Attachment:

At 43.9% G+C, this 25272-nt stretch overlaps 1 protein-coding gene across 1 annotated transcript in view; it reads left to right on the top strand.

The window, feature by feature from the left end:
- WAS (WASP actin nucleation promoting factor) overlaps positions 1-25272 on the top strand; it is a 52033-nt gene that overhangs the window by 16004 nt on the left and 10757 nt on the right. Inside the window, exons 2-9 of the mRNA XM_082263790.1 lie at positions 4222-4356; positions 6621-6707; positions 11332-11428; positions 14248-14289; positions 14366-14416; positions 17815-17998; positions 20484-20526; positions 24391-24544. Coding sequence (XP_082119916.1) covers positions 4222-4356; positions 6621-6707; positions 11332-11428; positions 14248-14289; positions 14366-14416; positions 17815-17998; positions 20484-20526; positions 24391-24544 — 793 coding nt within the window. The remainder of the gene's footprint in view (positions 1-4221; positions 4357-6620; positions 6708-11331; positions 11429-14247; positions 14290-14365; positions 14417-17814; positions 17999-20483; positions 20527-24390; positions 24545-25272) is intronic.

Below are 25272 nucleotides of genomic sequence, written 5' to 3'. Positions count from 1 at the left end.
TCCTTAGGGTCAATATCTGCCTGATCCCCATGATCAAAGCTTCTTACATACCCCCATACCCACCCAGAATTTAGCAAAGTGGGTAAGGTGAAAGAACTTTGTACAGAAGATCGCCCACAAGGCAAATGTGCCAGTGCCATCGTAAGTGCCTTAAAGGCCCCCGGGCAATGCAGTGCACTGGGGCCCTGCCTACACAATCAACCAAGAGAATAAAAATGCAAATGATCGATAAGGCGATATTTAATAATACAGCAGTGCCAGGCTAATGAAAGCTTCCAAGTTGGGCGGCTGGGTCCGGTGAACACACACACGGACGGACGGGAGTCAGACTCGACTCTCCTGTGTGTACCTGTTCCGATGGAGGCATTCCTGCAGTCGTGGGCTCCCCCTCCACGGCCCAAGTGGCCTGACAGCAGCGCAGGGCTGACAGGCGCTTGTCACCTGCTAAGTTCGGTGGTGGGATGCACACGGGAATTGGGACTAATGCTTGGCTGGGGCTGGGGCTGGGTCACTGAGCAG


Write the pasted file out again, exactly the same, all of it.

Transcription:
At 43.9% G+C, this 25272-nt stretch overlaps 1 protein-coding gene across 1 annotated transcript in view; it reads left to right on the top strand.

The window, feature by feature from the left end:
- WAS (WASP actin nucleation promoting factor) overlaps positions 1-25272 on the top strand; it is a 52033-nt gene that overhangs the window by 16004 nt on the left and 10757 nt on the right. Inside the window, exons 2-9 of the mRNA XM_082263790.1 lie at positions 4222-4356; positions 6621-6707; positions 11332-11428; positions 14248-14289; positions 14366-14416; positions 17815-17998; positions 20484-20526; positions 24391-24544. Coding sequence (XP_082119916.1) covers positions 4222-4356; positions 6621-6707; positions 11332-11428; positions 14248-14289; positions 14366-14416; positions 17815-17998; positions 20484-20526; positions 24391-24544 — 793 coding nt within the window. The remainder of the gene's footprint in view (positions 1-4221; positions 4357-6620; positions 6708-11331; positions 11429-14247; positions 14290-14365; positions 14417-17814; positions 17999-20483; positions 20527-24390; positions 24545-25272) is intronic.

Below are 25272 nucleotides of genomic sequence, written 5' to 3'. Positions count from 1 at the left end.
TCCTTAGGGTCAATATCTGCCTGATCCCCATGATCAAAGCTTCTTACATACCCCCATACCCACCCAGAATTTAGCAAAGTGGGTAAGGTGAAAGAACTTTGTACAGAAGATCGCCCACAAGGCAAATGTGCCAGTGCCATCGTAAGTGCCTTAAAGGCCCCCGGGCAATGCAGTGCACTGGGGCCCTGCCTACACAATCAACCAAGAGAATAAAAATGCAAATGATCGATAAGGCGATATTTAATAATACAGCAGTGCCAGGCTAATGAAAGCTTCCAAGTTGGGCGGCTGGGTCCGGTGAACACACACACGGACGGACGGGAGTCAGACTCGACTCTCCTGTGTGTACCTGTTCCGATGGAGGCATTCCTGCAGTCGTGGGCTCCCCCTCCACGGCCCAAGTGGCCTGACAGCAGCGCAGGGCTGACAGGCGCTTGTCACCTGCTAAGTTCGGTGGTGGGATGCACACGGGAATTGGGACTAATGCTTGGCTGGGGCTGGGGCTGGGTCACTGAGCAG